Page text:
The side that wins a war takes the spoils of war and in this case land was taken from the loser. Based on the result of the French and Indian War, the Indians were in disastrous situation. They would lose their land because the Ohio River Valley was what the two sides were fighting for, and that meant a loss of their property. “The Ohio Valley tribes continued to struggle with both the British and Americans for control of the region for another half century. But, outnumbered and divided among themselves, they were rarely able to confront their European opponents on equal terms” (Moore 471).
Those cultures were forced to interact; and those interactions created the embers that lead to the uniting of the colonies to form a new nation, the United States of America. The need for resources, principally land, created turmoil amongst the English colonists and the French. The indigenous people of America were pressured by both sides to give up their land. The cultures of the Europeans did not afford them the ability to recognize people of color as equals. This inability would be echoed throughout early America.
The Civil War: one of the most pivotal and significant moments in the history of the United States of America. The dividing of a newly birthed nation upon itself - the turmoil created threatened to collapse a unified yearning for independence. A nation once united by the solace of solidarity, once tread on by the tyranny of a motherland, once triumphant in a fight for freedom, became segregated by principle. Power and greed fueled a dichotomy between color and people which repercussions' lingered in the air of America for the better part of two centuries, and quite possibly more to come. The civil war has left its mark on American society, and its damage is still crippling a social zeitgeist that has the potential to flourish in harmonic equality and freedom.
To them their environment shaped their sense of identity, so when they were relocated they had a undergo a drastic change to survive which had great effects on the tribes’ futures. For example, the Cherokee are currently divided into three groups because of the Indian Removal Act:Cherokee Nation of Oklahoma, Eastern Band of Cherokee Indians, United Keetoowah Band of Cherokees. The Indian Removal Act had great historical effects on the 5 “Civilized” Tribes, since it caused tension between them and the Americans, it changed how they lived their lives, and it had negative effects on their economy. One effect the Indian Removal Act caused is the increased tension between the Americana and the Indians. The Indians like the Cherokee weren’t very pleased to hear about the removal act.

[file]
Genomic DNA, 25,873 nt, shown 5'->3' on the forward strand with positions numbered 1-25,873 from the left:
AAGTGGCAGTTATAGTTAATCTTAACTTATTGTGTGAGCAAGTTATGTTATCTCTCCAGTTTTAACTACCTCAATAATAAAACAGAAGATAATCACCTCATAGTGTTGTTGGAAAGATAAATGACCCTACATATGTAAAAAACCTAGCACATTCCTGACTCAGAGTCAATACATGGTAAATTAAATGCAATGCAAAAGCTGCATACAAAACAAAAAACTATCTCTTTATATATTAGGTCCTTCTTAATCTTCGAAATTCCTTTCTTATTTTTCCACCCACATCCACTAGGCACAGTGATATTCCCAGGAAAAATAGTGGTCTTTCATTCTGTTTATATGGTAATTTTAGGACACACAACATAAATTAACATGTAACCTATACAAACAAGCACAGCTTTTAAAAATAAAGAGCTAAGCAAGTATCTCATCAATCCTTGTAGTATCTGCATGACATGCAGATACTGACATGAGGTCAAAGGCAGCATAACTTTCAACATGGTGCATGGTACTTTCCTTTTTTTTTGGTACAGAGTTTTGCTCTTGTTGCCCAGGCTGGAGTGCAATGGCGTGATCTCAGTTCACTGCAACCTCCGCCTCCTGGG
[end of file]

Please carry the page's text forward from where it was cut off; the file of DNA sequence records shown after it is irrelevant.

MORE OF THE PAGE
The Europeans in their campaigns to garner control of the land used the native peoples to gain control and ultimately stripped the rightful owners of their land and freedoms. The remainder of this short paper will explore the losses experienced by the Eastern Woodland Indians during these wars and will answer the question of which war was more momentous in the loss experienced. The Europeans invaded America with every intention of occupying the land, the bountiful natural resources as well as the complete domination of the native people. The Europeans desire for the land created an explosive situation for the native peoples as they witnessed their land and right to freedom being stripped from them. They often found themselves having to choose sides of which to pledge their allegiance to.